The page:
Here are three examples and philosophies about how a leader approaches life and work that can have a tremendous impact on the success of their team.
The Power of Gratitude
There was once a woman who made a courageous choice. She chose to react positively in the world. There were three steps to what she did:
She made a list before going out in the morning of what she was grateful for. For example, she had a good job that she enjoyed. So on a workday, that was at the top of her list.
She looked in the mirror and chose one aspect of herself to praise. One day she praised her smile. Another day she praised her energy. And so on.
On her way to work, she consciously greeted people she saw with a smile and a “Good morning”.
The first few days, some people looked at her a little puzzled, others responded positively and one person just growled. At work, there was one person who had always seemed grumpy but she went out of her way to say “good morning” and to not be put off by his manner.
Over the weeks, she felt more and more able to maintain her positive attitude and to be grateful for things in her life. This gratitude carried over into her work and because she was now more conscious of the good things about her team, she made a point of telling them how much she appreciated them.
The more she felt good about herself, the more she acted with kindness to others around her, the more others responded in a like manner. Soon her whole team displayed a feeling of lightness, where before it had been a bit gloomy. And while her team still had some tough challenges to overcome, a dour manner in their leader wasn’t one of them. This is the power of gratitude.
The Power of Positive Psychology:
The second example is about how the power of gratitude is connected to the power of positive psychology. Barbara Fredrickson, Ph.D., is on the vanguard of the Positive Psychology movement. Fredrickson, a research psychologist at the University of Michigan, specializes in the study of positive emotions and developed the “broaden-and-build” theory.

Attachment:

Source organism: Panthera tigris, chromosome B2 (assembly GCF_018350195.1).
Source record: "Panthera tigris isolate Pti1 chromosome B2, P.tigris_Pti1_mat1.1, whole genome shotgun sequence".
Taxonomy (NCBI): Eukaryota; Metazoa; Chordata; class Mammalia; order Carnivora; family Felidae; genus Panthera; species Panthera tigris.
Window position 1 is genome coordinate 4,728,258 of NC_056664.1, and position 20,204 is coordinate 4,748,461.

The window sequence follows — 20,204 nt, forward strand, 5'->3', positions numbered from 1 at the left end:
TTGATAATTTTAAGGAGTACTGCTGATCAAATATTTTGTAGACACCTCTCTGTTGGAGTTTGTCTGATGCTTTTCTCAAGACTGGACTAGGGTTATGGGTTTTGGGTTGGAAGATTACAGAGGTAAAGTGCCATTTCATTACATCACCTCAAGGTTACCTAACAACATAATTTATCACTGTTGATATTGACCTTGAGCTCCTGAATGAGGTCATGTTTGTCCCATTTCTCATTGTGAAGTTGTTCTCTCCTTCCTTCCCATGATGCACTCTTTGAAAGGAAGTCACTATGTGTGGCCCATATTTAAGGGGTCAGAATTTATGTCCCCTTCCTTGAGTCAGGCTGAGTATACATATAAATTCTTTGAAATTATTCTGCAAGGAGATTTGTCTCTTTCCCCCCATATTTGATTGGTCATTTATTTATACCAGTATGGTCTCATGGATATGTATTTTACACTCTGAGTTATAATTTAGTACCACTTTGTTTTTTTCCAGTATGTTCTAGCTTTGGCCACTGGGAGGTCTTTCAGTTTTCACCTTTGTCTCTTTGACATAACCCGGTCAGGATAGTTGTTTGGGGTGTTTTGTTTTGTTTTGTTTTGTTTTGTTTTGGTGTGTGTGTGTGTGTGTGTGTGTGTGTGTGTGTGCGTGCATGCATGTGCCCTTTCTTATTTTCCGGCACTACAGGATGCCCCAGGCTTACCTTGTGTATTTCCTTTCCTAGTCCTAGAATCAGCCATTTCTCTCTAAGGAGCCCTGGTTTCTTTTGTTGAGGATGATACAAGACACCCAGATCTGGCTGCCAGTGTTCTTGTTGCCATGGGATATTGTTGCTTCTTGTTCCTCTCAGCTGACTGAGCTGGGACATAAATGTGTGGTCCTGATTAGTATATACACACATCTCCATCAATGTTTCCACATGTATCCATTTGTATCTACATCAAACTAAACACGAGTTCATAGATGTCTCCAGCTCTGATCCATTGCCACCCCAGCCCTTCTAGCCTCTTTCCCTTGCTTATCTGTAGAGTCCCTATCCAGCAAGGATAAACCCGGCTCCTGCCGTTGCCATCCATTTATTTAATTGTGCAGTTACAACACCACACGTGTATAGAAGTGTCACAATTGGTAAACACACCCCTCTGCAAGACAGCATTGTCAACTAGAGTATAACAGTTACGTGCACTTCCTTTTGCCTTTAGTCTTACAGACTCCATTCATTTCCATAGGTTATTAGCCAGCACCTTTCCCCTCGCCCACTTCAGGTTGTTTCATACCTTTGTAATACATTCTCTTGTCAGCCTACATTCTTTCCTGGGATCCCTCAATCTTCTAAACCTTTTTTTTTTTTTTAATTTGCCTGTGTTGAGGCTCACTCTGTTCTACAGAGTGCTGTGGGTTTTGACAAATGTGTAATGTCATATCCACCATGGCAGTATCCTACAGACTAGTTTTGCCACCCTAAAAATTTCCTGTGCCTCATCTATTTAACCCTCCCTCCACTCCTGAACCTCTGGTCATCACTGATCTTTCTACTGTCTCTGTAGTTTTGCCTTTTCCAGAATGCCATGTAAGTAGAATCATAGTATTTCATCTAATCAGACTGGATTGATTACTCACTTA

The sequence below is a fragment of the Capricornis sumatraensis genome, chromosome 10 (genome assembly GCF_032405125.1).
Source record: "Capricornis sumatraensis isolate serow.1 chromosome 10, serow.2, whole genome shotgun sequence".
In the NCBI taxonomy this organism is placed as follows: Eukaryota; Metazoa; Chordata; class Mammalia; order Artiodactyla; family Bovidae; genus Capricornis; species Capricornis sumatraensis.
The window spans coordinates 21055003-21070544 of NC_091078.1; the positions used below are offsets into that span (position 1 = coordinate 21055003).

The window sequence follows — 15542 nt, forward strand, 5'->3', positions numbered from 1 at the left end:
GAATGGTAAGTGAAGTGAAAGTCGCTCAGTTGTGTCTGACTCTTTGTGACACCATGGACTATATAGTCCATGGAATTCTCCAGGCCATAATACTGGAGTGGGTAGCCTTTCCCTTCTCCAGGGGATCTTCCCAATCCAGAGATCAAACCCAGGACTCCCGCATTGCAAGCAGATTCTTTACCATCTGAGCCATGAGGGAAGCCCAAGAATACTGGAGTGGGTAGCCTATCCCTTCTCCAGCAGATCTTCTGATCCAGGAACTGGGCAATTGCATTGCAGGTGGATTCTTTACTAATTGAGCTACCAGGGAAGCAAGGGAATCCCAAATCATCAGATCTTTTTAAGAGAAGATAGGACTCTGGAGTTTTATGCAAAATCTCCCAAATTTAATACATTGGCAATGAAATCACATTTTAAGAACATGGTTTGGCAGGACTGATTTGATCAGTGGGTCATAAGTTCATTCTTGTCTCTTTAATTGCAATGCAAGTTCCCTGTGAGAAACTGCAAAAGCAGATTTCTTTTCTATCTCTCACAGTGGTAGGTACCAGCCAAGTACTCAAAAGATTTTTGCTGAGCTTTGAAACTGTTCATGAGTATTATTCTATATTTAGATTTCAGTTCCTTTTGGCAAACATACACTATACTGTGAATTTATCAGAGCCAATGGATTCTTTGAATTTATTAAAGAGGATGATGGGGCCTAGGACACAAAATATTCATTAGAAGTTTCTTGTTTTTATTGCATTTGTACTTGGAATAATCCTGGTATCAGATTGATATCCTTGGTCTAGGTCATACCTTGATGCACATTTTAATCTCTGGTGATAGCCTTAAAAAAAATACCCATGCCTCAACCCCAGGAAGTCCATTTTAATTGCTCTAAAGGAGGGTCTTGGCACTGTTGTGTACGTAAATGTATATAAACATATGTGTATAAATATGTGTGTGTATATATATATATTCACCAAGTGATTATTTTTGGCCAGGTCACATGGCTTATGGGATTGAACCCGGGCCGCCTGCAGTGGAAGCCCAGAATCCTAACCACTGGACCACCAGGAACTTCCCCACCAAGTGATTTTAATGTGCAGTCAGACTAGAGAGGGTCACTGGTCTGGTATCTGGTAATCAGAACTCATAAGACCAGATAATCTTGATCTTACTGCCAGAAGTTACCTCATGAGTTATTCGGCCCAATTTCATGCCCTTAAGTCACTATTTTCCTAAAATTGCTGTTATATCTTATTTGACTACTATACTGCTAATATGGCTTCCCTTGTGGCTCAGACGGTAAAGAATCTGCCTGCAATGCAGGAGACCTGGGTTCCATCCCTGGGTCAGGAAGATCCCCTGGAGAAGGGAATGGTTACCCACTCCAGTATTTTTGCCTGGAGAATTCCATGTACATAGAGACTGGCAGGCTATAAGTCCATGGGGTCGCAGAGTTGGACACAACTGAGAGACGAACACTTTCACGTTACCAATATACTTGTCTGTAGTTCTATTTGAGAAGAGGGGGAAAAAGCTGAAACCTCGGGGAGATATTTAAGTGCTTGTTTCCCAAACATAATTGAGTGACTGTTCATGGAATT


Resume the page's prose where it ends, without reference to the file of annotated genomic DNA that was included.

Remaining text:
Fredrickson suggests that positive emotions seem to broaden people’s repertoires of things they like to pursue. They broaden ways of thinking beyond our regular baseline, and they accumulate. Broadening, she says, allows people to discover and learn new things. Telling people they do good work is a way to unlock their bold dreams about what they could strive for next. And it is the key to helping people believe that they can be more successful which becomes a self-fulfilling prophesy.
As a leader, then, it is important to find ways to broaden people’s thinking about what is possible and what they can accomplish. They will work harder toward these dreams than if all they hear is criticism. So this is the power of positive psychology.
The Power of Teams Acknowledging the Positive
Finally, there is third connection that I would like to make. Some leaders begin their meetings with a “check-in” that asks people to go around the room and share what they are most proud of since the last meeting. This builds positive energy that allows the participants to be more confident in their decision-making, which leads to more and more success.
This doesn’t mean that leaders should ignore their team’s challenges but it does mean that the team has more energy to tackle those challenges. And it starts with the leader. This is not something you can do with your team while not embracing it yourself. This is where you definitely need to lead by example. Questions that leaders can use to tap into these positive results include:
- What are you most proud of in any area of your life since the last time we were together?
- What are you most grateful for?
- If you were to look in the mirror and say what you liked the most about you, what would it be today?
- Thinking of each of your team members, what do you appreciate about them?